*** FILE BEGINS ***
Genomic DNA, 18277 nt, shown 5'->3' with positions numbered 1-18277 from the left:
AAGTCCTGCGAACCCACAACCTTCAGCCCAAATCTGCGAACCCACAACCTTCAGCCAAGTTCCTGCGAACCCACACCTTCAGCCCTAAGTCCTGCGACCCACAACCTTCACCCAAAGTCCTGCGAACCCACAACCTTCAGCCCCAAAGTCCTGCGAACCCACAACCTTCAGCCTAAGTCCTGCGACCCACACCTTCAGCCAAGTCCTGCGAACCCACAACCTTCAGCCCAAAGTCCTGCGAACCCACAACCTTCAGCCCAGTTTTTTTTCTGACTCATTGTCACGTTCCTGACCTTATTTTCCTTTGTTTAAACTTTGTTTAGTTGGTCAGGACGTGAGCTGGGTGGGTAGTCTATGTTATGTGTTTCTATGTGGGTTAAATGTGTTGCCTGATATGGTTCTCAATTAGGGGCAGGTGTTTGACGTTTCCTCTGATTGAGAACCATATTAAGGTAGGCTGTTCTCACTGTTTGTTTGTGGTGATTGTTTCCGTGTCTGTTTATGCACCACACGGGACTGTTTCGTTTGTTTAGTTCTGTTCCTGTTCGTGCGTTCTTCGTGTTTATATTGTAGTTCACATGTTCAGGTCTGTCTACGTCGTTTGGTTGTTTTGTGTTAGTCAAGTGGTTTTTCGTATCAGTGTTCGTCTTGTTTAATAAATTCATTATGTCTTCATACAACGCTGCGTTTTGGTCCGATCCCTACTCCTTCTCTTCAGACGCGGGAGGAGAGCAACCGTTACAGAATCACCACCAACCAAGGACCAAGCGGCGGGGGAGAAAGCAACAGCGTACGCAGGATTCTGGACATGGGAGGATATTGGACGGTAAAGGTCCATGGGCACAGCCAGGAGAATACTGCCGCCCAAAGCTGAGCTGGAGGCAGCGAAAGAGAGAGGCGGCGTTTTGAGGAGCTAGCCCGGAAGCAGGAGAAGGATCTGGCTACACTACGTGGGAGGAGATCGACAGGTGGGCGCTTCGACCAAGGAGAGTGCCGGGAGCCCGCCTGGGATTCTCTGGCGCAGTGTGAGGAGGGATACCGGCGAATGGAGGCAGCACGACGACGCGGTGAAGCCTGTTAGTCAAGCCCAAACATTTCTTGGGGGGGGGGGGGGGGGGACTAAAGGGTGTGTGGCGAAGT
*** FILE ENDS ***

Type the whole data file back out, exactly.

Genomic DNA, 18277 nt, shown 5'->3' with positions numbered 1-18277 from the left:
AAGTCCTGCGAACCCACAACCTTCAGCCCAAATCTGCGAACCCACAACCTTCAGCCAAGTTCCTGCGAACCCACACCTTCAGCCCTAAGTCCTGCGACCCACAACCTTCACCCAAAGTCCTGCGAACCCACAACCTTCAGCCCCAAAGTCCTGCGAACCCACAACCTTCAGCCTAAGTCCTGCGACCCACACCTTCAGCCAAGTCCTGCGAACCCACAACCTTCAGCCCAAAGTCCTGCGAACCCACAACCTTCAGCCCAGTTTTTTTTCTGACTCATTGTCACGTTCCTGACCTTATTTTCCTTTGTTTAAACTTTGTTTAGTTGGTCAGGACGTGAGCTGGGTGGGTAGTCTATGTTATGTGTTTCTATGTGGGTTAAATGTGTTGCCTGATATGGTTCTCAATTAGGGGCAGGTGTTTGACGTTTCCTCTGATTGAGAACCATATTAAGGTAGGCTGTTCTCACTGTTTGTTTGTGGTGATTGTTTCCGTGTCTGTTTATGCACCACACGGGACTGTTTCGTTTGTTTAGTTCTGTTCCTGTTCGTGCGTTCTTCGTGTTTATATTGTAGTTCACATGTTCAGGTCTGTCTACGTCGTTTGGTTGTTTTGTGTTAGTCAAGTGGTTTTTCGTATCAGTGTTCGTCTTGTTTAATAAATTCATTATGTCTTCATACAACGCTGCGTTTTGGTCCGATCCCTACTCCTTCTCTTCAGACGCGGGAGGAGAGCAACCGTTACAGAATCACCACCAACCAAGGACCAAGCGGCGGGGGAGAAAGCAACAGCGTACGCAGGATTCTGGACATGGGAGGATATTGGACGGTAAAGGTCCATGGGCACAGCCAGGAGAATACTGCCGCCCAAAGCTGAGCTGGAGGCAGCGAAAGAGAGAGGCGGCGTTTTGAGGAGCTAGCCCGGAAGCAGGAGAAGGATCTGGCTACACTACGTGGGAGGAGATCGACAGGTGGGCGCTTCGACCAAGGAGAGTGCCGGGAGCCCGCCTGGGATTCTCTGGCGCAGTGTGAGGAGGGATACCGGCGAATGGAGGCAGCACGACGACGCGGTGAAGCCTGTTAGTCAAGCCCAAACATTTCTTGGGGGGGGGGGGGGGGGGACTAAAGGGTGTGTGGCGAAGT